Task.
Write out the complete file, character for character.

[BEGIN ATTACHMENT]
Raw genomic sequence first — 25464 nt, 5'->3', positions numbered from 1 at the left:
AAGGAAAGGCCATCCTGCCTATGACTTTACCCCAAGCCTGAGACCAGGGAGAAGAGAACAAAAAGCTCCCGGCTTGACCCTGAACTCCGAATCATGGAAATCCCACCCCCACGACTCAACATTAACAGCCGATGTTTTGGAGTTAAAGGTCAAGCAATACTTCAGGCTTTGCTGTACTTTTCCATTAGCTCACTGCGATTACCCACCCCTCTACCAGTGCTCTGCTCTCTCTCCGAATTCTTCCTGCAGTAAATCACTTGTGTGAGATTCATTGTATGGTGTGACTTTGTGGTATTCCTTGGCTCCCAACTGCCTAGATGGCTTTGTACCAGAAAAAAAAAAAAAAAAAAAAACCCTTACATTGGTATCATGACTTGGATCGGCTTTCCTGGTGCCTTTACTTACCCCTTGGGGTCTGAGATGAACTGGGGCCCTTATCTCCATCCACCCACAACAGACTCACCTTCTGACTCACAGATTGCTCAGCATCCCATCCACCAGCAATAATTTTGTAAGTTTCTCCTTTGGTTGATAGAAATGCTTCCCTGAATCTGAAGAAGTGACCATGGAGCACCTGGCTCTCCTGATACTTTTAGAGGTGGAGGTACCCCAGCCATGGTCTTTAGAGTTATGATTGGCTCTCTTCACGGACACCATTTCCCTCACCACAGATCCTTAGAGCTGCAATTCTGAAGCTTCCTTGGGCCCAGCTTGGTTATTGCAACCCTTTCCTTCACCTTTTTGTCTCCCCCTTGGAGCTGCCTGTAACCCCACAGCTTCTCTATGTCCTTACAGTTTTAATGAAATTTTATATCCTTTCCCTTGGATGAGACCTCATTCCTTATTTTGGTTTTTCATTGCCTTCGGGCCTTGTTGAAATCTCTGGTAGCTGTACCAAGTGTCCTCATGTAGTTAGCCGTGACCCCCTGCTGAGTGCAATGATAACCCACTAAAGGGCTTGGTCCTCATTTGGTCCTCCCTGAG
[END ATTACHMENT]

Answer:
Raw genomic sequence first — 25464 nt, 5'->3', positions numbered from 1 at the left:
AAGGAAAGGCCATCCTGCCTATGACTTTACCCCAAGCCTGAGACCAGGGAGAAGAGAACAAAAAGCTCCCGGCTTGACCCTGAACTCCGAATCATGGAAATCCCACCCCCACGACTCAACATTAACAGCCGATGTTTTGGAGTTAAAGGTCAAGCAATACTTCAGGCTTTGCTGTACTTTTCCATTAGCTCACTGCGATTACCCACCCCTCTACCAGTGCTCTGCTCTCTCTCCGAATTCTTCCTGCAGTAAATCACTTGTGTGAGATTCATTGTATGGTGTGACTTTGTGGTATTCCTTGGCTCCCAACTGCCTAGATGGCTTTGTACCAGAAAAAAAAAAAAAAAAAAAAACCCTTACATTGGTATCATGACTTGGATCGGCTTTCCTGGTGCCTTTACTTACCCCTTGGGGTCTGAGATGAACTGGGGCCCTTATCTCCATCCACCCACAACAGACTCACCTTCTGACTCACAGATTGCTCAGCATCCCATCCACCAGCAATAATTTTGTAAGTTTCTCCTTTGGTTGATAGAAATGCTTCCCTGAATCTGAAGAAGTGACCATGGAGCACCTGGCTCTCCTGATACTTTTAGAGGTGGAGGTACCCCAGCCATGGTCTTTAGAGTTATGATTGGCTCTCTTCACGGACACCATTTCCCTCACCACAGATCCTTAGAGCTGCAATTCTGAAGCTTCCTTGGGCCCAGCTTGGTTATTGCAACCCTTTCCTTCACCTTTTTGTCTCCCCCTTGGAGCTGCCTGTAACCCCACAGCTTCTCTATGTCCTTACAGTTTTAATGAAATTTTATATCCTTTCCCTTGGATGAGACCTCATTCCTTATTTTGGTTTTTCATTGCCTTCGGGCCTTGTTGAAATCTCTGGTAGCTGTACCAAGTGTCCTCATGTAGTTAGCCGTGACCCCCTGCTGAGTGCAATGATAACCCACTAAAGGGCTTGGTCCTCATTTGGTCCTCCCTGAG